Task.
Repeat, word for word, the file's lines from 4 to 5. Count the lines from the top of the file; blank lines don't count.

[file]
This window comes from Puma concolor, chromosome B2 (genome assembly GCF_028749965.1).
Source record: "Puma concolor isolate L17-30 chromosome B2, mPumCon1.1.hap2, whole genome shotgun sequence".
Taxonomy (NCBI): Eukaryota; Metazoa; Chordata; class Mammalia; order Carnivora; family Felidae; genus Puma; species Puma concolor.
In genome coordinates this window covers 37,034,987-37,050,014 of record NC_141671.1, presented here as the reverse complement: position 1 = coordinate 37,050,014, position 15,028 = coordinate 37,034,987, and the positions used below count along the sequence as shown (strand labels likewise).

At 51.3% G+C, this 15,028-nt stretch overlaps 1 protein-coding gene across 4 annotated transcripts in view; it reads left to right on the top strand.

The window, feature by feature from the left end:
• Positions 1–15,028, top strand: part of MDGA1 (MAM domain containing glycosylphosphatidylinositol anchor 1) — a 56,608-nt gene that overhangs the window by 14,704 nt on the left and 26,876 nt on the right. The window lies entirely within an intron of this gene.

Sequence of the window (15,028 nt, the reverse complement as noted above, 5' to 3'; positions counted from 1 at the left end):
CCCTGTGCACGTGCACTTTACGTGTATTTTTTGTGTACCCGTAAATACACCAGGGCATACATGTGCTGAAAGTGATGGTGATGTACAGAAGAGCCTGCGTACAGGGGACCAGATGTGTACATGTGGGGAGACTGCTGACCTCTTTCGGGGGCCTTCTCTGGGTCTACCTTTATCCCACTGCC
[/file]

In genome coordinates this window covers 37,034,987-37,050,014 of record NC_141671.1, presented here as the reverse complement: position 1 = coordinate 37,050,014, position 15,028 = coordinate 37,034,987, and the positions used below count along the sequence as shown (strand labels likewise).

At 51.3% G+C, this 15,028-nt stretch overlaps 1 protein-coding gene across 4 annotated transcripts in view; it reads left to right on the top strand.